Saturday, April 26, 2008

Frankenstein Missouri

I can’t seem to dig up details of this jump but I wanted to tell what I could recall.

In 1999 25 skydivers were asked to participate in a promotion for the release of Mel Brooks’ “Young Frankenstein” video.

It was the 25 ½ year anniversary. They brought in a short skydiver so there would be 25 ½ of us.

I loved it because they paid us $300.00, 2 free jumps, and we got to keep our costumes.

Our pilot was Roger Nelson who was famous for organizing world freefall records. The previous summer he had completed a successful 246 way formation. He was shooting for 300 people that year. He died in a canopy collision in 2003.

If I’m not mistaken, B.J. Worth was our load organizer. He organizes all the skydiving stunts in the James Bond movies. He was also Bond’s stunt double.

The filming was to take place in Frankenstein MO (population 30). It was the only town in the US with that name. Our landing would nearly double the population.

After a day of recreational jumping at Quantum Leap in Sullivan, MO my friends Mary Jane, John and I headed in the general direction of the Calloway County nuclear power plant. Frankenstein was somewhere in between.

Late that night we got lost and stopped at a gas station to ask for directions. “Do you know where Frankenstein is?” we asked. “Do you mean Fronkensteen?” the attendant replied.

When we finally got there we couldn’t find a motel. It hadn’t occurred to us that a town of 30 wouldn’t have one. It was late and we were drunk so we decided to sleep in our vans at the site where we’d film in the morning. Shivering in my van I was awakened by John knocking on my window. It was too cold to sleep. Let’s just stay up and drink he suggested, this brilliant idea coming from a cop.

At 5:00 in the morning as the makeup artists were applying scars one of them remarked, “The bloodshot eyes are a nice touch.”

The mayor had officially renamed the town Young Frankenstein and the population swelled to 200 with a sudden influx of the town’s relatives.

As we landed in a small ball field, Fox 2’s Tim Ezell mysteriously appeared in our group in full Frankenstein drag with his microphone like he’d made the jump with us.

I don’t know how I did it, but I stripped as much makeup off as I could, put on a suit and tie, and drove to a deposition I had to videotape somewhere in the middle of Illinois.

Saturday, April 19, 2008

My Louisiana Jump

I think it was 1991 or 1992. Sharon, DJ and I went down to New Orleans for the Jazz festival. We were fortunate enough to see Nina Simone and Daniel Lanois, both of whom I idolized. The Gospel tent was a favorite. We partied at the side of the stage with The Subdudes and some bar in the Quarter. I was crazy about them too. I heard they got back together recently.

After several days of the Jazz Fest we decided to head over to the Creole Festival in Lafayette. I thought this was an even wilder street party. Creole cultures from the islands and mainland were all represented. Dancers in multicolored costumes on stilts celebrated life and the whole world was invited to the party.

I have a personal ambition to skydive in every state and hadn’t jumped in Louisiana yet.

I left the girls behind and took the car south to a small drop zone I’d found in my research.

The DZ was incredibly primitive. The outhouse was a plywood shack with a hole filled with lime to kill the odor. The manifest shack looked pretty much the same.

They had one Cessna 182 and a grass runway that was built up over a field like a dirt levee.

What really struck me was that, instead of talking their first time jump students down with a radio, they used a series of colored paddles. It looked like some kind of semaphore.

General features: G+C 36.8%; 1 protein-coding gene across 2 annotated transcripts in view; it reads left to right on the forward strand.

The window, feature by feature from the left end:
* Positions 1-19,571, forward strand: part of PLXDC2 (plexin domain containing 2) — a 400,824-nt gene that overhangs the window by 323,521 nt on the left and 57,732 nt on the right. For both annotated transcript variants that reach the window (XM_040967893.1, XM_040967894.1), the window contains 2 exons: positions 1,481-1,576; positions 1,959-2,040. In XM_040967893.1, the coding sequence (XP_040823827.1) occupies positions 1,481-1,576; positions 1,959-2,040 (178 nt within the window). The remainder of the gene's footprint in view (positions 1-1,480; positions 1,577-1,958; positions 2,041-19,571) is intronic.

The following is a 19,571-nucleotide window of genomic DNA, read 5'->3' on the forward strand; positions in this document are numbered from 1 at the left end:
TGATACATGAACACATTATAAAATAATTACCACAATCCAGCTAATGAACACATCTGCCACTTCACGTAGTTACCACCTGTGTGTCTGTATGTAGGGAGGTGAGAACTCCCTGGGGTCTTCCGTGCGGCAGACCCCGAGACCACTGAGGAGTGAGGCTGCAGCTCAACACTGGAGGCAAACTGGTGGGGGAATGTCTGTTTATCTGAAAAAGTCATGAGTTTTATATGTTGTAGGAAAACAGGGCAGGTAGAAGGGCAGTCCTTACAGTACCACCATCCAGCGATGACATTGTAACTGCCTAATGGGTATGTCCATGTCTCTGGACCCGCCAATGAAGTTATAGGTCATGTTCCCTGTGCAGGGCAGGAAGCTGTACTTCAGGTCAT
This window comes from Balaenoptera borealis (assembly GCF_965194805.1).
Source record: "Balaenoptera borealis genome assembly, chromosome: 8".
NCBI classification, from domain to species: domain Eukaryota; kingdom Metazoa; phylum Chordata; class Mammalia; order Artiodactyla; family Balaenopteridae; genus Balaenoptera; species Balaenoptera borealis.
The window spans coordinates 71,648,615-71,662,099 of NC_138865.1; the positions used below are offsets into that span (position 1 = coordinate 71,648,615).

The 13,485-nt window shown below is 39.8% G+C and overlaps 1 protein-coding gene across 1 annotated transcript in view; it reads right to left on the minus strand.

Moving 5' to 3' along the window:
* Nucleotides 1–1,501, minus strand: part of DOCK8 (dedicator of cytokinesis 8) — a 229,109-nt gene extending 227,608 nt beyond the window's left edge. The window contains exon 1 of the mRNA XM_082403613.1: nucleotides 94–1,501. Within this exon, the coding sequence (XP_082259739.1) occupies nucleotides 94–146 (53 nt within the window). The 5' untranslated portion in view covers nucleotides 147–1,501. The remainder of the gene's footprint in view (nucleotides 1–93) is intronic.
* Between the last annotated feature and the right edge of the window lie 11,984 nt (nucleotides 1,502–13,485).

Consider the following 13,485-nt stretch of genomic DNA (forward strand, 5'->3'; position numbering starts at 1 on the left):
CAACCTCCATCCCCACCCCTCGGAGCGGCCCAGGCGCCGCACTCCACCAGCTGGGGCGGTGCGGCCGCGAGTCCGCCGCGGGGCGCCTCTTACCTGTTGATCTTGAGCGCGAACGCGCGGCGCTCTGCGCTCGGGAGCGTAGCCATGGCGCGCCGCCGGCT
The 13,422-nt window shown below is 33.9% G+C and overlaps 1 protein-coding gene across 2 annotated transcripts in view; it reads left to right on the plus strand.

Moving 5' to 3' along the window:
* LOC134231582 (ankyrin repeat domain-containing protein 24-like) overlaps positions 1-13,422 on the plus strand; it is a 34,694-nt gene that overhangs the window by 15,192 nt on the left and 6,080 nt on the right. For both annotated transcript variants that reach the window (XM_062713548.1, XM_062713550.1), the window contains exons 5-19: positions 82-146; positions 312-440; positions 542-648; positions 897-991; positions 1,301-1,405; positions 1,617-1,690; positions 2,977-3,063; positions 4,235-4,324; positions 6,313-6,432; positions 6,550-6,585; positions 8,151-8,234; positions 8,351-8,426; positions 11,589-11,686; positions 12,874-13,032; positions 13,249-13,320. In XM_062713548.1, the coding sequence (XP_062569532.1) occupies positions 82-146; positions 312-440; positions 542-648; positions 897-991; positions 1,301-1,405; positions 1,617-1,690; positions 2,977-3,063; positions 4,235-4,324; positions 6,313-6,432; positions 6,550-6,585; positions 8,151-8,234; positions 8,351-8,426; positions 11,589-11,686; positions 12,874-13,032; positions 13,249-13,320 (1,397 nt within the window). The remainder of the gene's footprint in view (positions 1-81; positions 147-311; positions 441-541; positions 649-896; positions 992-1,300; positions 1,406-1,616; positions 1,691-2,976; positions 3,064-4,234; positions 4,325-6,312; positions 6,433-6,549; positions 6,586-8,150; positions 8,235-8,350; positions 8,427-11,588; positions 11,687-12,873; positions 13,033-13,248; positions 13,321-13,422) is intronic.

From the air I could see Avery Island. This is where they make Tabasco sauce.

As I swooped in for a fast landing my feet skied along the grass spraying a tail of water behind me. The water was just below the grass and you couldn’t see it.

I asked what the deal was with all the water.

“Didn’t you know this entire part of the state is a swamp?”

New Article about Jury Duty

I've written an article about jury duty. It's a little mean spirited. I published it at a new site. Click on the link. I could use the hits.

Saturday, April 12, 2008

Big Time Drug Dealers

No, not the 2 in this picture.

A dear friend I only get to see about every 15 years called me from L.A. the other day.

She said my blog made it sound like we grew up total druggies. There was quite a drug culture back then but we also were actually learning about art, literature and the sciences.

I remember Tony turning us on to Marcel Proust when I was 16 or 17.

We were throwing lines from Finnegan’s Wake at each other while Captain Beefheart and The Bonzo Dog Band blared from our record player (and I do mean record player, not stereo).

We had good friends going into a Christian order “The Brotherhood of Mans”. (Tony please let me know if I’m not getting this name right). A. turned me on to Maxfield Parish which led to Art Nouveau, Art Deco, Post Impressionism, Da Da, Expressionism, and Surrealism.

We were reading Joyce Carol Oates, Herman Hesse, Richard Brautigan, and Carlos Castaneda among others.

In spite of all this I’m about to tell another drug story. This is in response to a comment I received from my “Suburbs” entry.

I was 16 and had just gotten my first car. It was a black Pontiac station wagon I called “Wild Life” after a Capt. Beefheart song. I was living in Soulard over Suzy, Mark, and Kent Gray (Suzy Q for those familiar with the name).

My apartment was always filled with my friends. My mother worked at night bartending and we were left to our own devices.

My buddy J. decided we could make a lot of money selling drugs. At first we experimented trying to grow our own marijuana. J. was learning about hydroponics and we tried growing seeds in toilet paper mulch. We tried all kinds of crazy experiments. As a practical joke J. used to push seeds into my mother’s potted plants. I would find the little sprouts coming up everywhere and have to dig them out before my mom found them.